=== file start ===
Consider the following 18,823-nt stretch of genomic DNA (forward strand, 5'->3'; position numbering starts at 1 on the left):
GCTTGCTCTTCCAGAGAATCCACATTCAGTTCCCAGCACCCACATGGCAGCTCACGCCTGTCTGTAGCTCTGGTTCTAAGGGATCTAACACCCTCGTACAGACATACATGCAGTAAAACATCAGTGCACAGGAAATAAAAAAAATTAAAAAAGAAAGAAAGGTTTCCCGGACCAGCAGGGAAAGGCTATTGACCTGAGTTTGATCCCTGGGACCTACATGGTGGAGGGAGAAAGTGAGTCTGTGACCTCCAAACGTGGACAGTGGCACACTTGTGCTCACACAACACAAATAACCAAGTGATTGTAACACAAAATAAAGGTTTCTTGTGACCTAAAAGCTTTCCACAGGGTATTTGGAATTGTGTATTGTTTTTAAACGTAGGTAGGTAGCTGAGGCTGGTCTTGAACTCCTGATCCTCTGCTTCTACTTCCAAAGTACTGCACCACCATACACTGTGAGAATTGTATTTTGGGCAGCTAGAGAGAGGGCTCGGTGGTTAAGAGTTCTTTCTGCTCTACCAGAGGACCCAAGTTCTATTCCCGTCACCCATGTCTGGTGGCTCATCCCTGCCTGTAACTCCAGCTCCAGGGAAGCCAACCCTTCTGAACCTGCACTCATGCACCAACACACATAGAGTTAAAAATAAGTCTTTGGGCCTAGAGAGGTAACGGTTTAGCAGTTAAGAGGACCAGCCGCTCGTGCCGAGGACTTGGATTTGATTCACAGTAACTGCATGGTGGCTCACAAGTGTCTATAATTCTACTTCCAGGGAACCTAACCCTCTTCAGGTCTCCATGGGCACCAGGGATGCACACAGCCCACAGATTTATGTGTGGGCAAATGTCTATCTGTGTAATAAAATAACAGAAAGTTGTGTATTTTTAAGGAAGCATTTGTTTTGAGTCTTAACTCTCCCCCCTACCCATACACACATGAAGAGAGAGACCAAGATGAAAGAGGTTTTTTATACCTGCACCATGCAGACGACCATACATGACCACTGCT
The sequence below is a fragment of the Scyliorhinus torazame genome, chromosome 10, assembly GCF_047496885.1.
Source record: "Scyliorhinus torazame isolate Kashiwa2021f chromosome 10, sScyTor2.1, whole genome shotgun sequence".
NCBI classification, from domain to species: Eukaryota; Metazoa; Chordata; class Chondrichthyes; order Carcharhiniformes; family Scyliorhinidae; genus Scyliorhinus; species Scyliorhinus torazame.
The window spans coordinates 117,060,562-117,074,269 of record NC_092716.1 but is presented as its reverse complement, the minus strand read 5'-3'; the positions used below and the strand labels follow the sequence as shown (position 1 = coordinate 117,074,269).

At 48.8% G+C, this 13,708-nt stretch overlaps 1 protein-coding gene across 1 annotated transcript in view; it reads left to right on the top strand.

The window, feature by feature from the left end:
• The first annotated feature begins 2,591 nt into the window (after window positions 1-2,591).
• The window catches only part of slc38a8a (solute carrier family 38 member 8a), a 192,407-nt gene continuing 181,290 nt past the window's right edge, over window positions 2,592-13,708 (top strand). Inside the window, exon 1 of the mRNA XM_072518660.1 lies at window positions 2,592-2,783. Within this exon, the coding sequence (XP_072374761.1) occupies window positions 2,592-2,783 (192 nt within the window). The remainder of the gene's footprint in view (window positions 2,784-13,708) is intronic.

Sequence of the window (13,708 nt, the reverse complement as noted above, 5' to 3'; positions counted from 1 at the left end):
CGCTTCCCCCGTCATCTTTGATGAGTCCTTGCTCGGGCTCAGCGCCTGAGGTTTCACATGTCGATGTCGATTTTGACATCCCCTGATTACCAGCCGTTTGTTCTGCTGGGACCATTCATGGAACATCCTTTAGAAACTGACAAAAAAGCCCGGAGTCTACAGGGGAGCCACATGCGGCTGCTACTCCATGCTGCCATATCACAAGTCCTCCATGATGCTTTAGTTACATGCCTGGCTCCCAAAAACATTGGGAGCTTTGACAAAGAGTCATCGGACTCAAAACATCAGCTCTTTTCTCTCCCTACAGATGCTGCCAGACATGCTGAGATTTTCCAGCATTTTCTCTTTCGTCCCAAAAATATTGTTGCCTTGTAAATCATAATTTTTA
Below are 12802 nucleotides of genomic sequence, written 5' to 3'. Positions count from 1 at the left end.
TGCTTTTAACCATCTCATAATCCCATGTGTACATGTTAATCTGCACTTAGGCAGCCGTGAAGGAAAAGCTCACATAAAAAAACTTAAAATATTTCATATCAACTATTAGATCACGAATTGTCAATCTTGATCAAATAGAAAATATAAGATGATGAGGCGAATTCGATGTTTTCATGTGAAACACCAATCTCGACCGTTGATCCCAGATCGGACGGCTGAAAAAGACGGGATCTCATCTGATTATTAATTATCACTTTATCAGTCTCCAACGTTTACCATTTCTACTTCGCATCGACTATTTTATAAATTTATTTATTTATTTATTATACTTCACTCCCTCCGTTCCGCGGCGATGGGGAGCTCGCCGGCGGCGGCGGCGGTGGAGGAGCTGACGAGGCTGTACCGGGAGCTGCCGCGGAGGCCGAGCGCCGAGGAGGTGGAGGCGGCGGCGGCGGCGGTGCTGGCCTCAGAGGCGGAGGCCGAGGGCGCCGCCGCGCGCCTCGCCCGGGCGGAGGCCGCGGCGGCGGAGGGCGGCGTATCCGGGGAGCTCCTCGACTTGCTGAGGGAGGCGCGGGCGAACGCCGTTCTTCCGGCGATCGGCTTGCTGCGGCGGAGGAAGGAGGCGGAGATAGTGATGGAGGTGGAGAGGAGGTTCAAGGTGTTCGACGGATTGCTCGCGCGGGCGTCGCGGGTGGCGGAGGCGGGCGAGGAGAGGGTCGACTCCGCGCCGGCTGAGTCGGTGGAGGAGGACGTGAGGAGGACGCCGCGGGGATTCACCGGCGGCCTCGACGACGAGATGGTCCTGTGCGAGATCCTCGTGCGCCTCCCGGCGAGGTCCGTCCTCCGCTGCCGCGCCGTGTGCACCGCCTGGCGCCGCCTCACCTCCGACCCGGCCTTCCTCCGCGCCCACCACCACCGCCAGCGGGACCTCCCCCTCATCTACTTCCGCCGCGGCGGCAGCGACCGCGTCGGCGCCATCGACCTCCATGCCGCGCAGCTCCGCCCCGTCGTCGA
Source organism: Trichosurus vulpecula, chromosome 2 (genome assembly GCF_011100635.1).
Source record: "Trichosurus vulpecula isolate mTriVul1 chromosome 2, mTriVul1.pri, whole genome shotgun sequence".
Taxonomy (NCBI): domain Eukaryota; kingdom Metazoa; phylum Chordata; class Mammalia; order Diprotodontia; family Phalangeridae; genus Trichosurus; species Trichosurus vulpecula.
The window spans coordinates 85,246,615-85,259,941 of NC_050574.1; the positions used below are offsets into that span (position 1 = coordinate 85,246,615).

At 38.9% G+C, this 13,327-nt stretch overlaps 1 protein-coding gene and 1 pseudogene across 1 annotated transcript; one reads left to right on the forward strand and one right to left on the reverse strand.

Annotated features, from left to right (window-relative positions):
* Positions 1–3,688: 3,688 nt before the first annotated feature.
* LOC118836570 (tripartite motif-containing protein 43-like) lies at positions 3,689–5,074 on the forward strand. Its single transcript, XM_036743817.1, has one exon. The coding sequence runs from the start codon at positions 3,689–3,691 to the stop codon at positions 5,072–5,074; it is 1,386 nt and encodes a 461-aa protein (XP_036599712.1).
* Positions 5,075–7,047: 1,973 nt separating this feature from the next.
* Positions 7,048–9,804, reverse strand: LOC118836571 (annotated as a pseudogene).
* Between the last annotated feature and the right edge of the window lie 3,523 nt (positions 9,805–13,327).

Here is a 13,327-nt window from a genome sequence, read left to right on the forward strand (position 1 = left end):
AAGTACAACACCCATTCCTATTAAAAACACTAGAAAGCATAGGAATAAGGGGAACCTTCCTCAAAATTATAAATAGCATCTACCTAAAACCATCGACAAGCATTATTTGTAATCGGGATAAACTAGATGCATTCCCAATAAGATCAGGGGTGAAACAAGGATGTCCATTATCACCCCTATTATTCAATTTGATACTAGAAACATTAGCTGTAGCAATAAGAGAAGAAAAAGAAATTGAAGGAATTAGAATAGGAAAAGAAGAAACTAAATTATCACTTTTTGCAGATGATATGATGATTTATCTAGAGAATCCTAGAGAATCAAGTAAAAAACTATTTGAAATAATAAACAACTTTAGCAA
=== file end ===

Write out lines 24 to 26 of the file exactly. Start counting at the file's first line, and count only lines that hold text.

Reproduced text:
* Positions 7,048–9,804, reverse strand: LOC118836571 (annotated as a pseudogene).
* Between the last annotated feature and the right edge of the window lie 3,523 nt (positions 9,805–13,327).

Here is a 13,327-nt window from a genome sequence, read left to right on the forward strand (position 1 = left end):